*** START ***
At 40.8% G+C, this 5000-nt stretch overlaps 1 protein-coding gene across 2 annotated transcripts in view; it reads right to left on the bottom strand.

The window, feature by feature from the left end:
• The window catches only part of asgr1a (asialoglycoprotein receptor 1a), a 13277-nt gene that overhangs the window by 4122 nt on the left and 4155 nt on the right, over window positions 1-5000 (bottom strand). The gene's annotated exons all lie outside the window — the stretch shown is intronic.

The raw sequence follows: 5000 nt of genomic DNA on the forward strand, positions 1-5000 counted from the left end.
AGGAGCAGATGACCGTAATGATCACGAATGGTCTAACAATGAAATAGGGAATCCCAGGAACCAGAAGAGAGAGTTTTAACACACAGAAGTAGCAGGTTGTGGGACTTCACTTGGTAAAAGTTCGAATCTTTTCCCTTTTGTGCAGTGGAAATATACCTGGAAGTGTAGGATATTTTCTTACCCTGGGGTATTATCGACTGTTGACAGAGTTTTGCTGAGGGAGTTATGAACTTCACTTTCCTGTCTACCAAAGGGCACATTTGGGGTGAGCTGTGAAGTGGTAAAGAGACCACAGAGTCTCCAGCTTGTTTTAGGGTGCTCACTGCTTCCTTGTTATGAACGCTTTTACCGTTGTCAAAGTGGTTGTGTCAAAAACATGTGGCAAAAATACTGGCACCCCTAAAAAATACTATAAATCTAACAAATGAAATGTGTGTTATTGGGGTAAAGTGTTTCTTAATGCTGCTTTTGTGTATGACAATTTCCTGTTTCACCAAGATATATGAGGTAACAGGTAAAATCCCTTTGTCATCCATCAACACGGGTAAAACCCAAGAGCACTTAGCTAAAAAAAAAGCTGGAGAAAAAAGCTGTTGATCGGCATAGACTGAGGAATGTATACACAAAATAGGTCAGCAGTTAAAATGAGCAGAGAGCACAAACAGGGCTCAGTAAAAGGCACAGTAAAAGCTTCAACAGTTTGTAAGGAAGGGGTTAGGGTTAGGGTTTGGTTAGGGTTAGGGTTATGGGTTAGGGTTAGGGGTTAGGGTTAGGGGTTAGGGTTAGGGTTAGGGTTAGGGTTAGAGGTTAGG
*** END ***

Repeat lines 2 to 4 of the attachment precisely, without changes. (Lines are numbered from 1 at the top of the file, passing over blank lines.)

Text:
The window, feature by feature from the left end:
• The window catches only part of asgr1a (asialoglycoprotein receptor 1a), a 13277-nt gene that overhangs the window by 4122 nt on the left and 4155 nt on the right, over window positions 1-5000 (bottom strand). The gene's annotated exons all lie outside the window — the stretch shown is intronic.

The raw sequence follows: 5000 nt of genomic DNA on the forward strand, positions 1-5000 counted from the left end.